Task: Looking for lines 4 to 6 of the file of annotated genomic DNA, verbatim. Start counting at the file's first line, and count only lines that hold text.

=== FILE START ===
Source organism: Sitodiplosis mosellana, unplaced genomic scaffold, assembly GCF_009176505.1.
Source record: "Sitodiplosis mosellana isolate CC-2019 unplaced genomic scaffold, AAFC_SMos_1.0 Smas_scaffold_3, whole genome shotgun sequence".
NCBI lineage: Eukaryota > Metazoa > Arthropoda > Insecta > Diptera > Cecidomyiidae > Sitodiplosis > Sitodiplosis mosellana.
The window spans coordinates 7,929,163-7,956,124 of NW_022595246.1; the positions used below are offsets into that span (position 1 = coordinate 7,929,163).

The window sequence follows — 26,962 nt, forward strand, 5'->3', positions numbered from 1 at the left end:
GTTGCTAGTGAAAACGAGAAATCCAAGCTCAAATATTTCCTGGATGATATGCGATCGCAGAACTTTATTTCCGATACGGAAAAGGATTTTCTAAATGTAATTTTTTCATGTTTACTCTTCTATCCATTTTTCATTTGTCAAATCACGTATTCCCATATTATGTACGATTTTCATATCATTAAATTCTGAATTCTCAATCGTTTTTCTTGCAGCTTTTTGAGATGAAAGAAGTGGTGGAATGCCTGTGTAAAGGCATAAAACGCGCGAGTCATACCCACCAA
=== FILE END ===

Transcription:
The window spans coordinates 7,929,163-7,956,124 of NW_022595246.1; the positions used below are offsets into that span (position 1 = coordinate 7,929,163).

The window sequence follows — 26,962 nt, forward strand, 5'->3', positions numbered from 1 at the left end:
GTTGCTAGTGAAAACGAGAAATCCAAGCTCAAATATTTCCTGGATGATATGCGATCGCAGAACTTTATTTCCGATACGGAAAAGGATTTTCTAAATGTAATTTTTTCATGTTTACTCTTCTATCCATTTTTCATTTGTCAAATCACGTATTCCCATATTATGTACGATTTTCATATCATTAAATTCTGAATTCTCAATCGTTTTTCTTGCAGCTTTTTGAGATGAAAGAAGTGGTGGAATGCCTGTGTAAAGGCATAAAACGCGCGAGTCATACCCACCAA